Grand Cafe (Minneapolis)

Grand Cafe: Sirloin
A week and a half ago I ended up having an unexpected dinner at Grand Cafe in South Minneapolis. Some friends and colleagues of mine are in a band called the Counterfactuals and they were playing an album release show at Icehouse on Nicollet. I was driving up from the hamlets of Northern Rice County with some of the band spouses (which I think made me an honorary band spouse for the night) and we met the overeducated rockers for dinner at Grand Cafe. I’m not sure why we didn’t eat dinner at Icehouse itself, but was not disappointed by the decision as I’ve eaten there a number of times previous for work-related events and it’s never quite rocked my boat. I was especially not disappointed after dinner at Grand Cafe, a place I’d somehow barely heard of, and consequently had no expectations of, but which turned out to be more than minimally decent and well-priced. (I don’t mean to damn with faint praise: Minimally Decent People was the name of the Counterfactuals’ first album and the second half of the previous sentence was only a tortured attempt to cite it; and you’ll have found this particularly hilarious now that I’ve explained the reference.) On to the meal!

There were seven of us. Because the group that I was not in got to the restaurant first we sat outside—I am not generally a fan of eating on sidewalks but we don’t need to get into my issues here. It had been a warm and muggy day but it was cooling off nicely and I have to reluctantly admit that it was probably a better choice than eating inside where it was altogether darker. I didn’t actually enter the restaurant proper—just peeped through the windows. A couple in the group who’d been there before informed that it’s whimsically decorated and that one of the rooms has a Fellini film constantly projected on a wall. I can neither confirm nor deny this but it did lead to an argument later about the name of a Fellini film between two of the people I was driving with (I expect alcohol was to blame). Oops, I said “on to the food”.

What we ate (there were no duplicates despite my not being allowed to decide what everyone would eat).

The menu is divided into the following sections “Small Plates” (not all of which are small or served on plates of any size); “Pasta” (at least one of which is served on a plate); “Plates” (some of which are served on plates the same size as the plates on which “Small Plates” are served); Sides (which seem to be served on rectangular dishes—they really missed the chance to call this section “Rectangles”); and Sweets (we didn’t get any of these and so I cannot confirm the nature of the crockery used or the accuracy of the section title). Everybody really enjoyed having to wait to eat till I’d photographed their food and sending me big bites of the things they were paying for so I could share my opinions of them here. It really is a joy, dining with me.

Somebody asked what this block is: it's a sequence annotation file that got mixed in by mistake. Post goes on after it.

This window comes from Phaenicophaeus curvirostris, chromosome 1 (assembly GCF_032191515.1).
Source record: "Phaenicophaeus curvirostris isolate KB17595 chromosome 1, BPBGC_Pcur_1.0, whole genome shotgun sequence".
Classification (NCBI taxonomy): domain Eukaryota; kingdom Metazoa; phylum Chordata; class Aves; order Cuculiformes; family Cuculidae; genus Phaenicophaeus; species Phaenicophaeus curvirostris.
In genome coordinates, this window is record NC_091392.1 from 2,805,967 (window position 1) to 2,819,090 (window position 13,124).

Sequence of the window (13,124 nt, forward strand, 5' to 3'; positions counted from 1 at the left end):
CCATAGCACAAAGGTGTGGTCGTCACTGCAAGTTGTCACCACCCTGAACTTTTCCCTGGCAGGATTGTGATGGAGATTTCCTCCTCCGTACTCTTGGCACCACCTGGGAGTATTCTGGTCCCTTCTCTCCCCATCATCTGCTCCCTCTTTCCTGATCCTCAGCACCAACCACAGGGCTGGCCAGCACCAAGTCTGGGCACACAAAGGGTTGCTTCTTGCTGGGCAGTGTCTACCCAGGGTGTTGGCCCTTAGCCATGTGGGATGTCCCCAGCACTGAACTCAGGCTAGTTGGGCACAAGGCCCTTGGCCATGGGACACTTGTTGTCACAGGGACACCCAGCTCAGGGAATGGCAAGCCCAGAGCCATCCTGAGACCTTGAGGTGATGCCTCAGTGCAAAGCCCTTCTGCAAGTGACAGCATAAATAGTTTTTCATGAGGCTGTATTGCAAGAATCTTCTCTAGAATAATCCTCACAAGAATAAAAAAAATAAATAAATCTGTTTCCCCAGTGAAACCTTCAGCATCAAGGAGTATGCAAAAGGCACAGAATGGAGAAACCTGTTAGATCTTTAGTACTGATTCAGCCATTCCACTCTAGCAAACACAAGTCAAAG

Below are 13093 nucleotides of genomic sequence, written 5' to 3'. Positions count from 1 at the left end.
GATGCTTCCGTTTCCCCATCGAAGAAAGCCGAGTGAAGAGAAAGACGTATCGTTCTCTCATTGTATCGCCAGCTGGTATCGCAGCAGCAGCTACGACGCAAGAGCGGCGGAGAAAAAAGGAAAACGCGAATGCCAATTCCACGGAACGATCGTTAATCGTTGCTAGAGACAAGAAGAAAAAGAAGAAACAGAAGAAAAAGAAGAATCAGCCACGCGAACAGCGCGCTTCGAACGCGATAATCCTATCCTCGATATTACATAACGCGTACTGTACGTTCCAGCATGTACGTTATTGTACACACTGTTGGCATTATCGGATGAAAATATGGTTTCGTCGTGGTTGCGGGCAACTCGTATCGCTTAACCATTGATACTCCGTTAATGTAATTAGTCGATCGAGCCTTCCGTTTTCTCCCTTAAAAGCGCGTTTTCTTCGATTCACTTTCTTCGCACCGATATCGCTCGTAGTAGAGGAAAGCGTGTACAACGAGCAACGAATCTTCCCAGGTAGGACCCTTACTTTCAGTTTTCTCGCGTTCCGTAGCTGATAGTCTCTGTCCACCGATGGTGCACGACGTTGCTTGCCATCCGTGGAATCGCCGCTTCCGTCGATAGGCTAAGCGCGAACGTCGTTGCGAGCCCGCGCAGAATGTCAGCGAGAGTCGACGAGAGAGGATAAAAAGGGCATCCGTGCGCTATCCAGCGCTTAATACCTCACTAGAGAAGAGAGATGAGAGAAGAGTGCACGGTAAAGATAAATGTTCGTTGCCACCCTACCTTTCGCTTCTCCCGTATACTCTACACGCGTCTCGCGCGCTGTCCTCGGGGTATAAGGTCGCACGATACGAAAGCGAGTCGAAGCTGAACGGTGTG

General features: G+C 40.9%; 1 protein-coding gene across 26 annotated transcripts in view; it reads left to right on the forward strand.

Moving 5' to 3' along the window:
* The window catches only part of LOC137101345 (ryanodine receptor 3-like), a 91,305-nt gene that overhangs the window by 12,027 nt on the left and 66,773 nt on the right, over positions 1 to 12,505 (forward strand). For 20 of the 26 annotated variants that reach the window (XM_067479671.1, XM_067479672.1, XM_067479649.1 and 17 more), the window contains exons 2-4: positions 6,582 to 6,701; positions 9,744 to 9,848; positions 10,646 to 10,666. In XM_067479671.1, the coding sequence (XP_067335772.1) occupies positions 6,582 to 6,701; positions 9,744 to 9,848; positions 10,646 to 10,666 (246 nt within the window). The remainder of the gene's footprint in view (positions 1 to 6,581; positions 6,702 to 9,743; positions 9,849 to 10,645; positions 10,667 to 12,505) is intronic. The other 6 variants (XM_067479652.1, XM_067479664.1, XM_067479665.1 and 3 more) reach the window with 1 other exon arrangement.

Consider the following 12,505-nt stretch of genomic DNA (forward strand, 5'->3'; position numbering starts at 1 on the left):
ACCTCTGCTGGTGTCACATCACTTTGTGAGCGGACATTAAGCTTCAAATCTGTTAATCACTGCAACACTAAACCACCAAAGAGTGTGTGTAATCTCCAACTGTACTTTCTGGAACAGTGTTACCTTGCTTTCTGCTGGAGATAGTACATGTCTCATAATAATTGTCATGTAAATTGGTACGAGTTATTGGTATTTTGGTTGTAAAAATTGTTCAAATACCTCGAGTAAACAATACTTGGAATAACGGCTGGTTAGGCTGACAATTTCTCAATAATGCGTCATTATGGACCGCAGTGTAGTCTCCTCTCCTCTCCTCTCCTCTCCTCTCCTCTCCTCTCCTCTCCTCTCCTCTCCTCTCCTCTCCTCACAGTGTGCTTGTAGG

From the “Small Plates” section:

  • Bruschetta, smoked whitefish, aioli, asparagus salad: this was quite nice if a little bit overloaded.
  • Little Gem Salad, carrots, fennel, beets, parmesan vinaigrette: the bits of this that I tasted were also quite nice.
  • Mussels, red curry, scallions, pickled chickpeas: this was tasty enough with the somewhat generic Americanized-Thai curry flavour but I’m not sure what the pickled chickpeas had to do with the rest, especially texturally.
  • Octopus, caper salsa verde, burrata, breadcrumb: this was mine; the octopus was perfectly cooked—tender without approaching mushiness and a nice crisp exterior with the breadcrumbs adding extra texture; the caper salsa verde and romesco were both good but clashed a bit—I preferred the salsa verde; the burrata was high quality and almost the best thing I ate at the meal but I’m not sure it went with anything else on the plate, except visually.

From the “Pasta” section:

  • Mustard Maltagliati, pork & Tuscan kale sugo: this was very nice, if over-sauced in the American way; it compared well to pastas I’ve had at more lauded Twin Cities restaurants.
  • Spaghetti, Manila clam, Calabrian chilli, lemon: this was mine and I quite liked it; a simple dish, cooked well with nothing superfluous involved; the pasta was nicely al dente, which is not something you can take for granted.

From the “Plates” section:

  • Yukon River Salmon, smashed Yukon potato, sage, currants, marsala: quite nice; the fish was cooked nicely and I liked the sauce; I think wilted greens would have been better than the mashed potato, but I’m not sure if the person who ate most of it would agree.
  • Beef Sirloin, braised baby lettuce, fingerling potatoes, pecorino: this was a very good plate from top to bottom; the steak was cooked to a perfect medium-rare, the braised lettuce was a good textural counterpoint; and the fingerling potatoes (served separately in a not-plate) were done nicely too.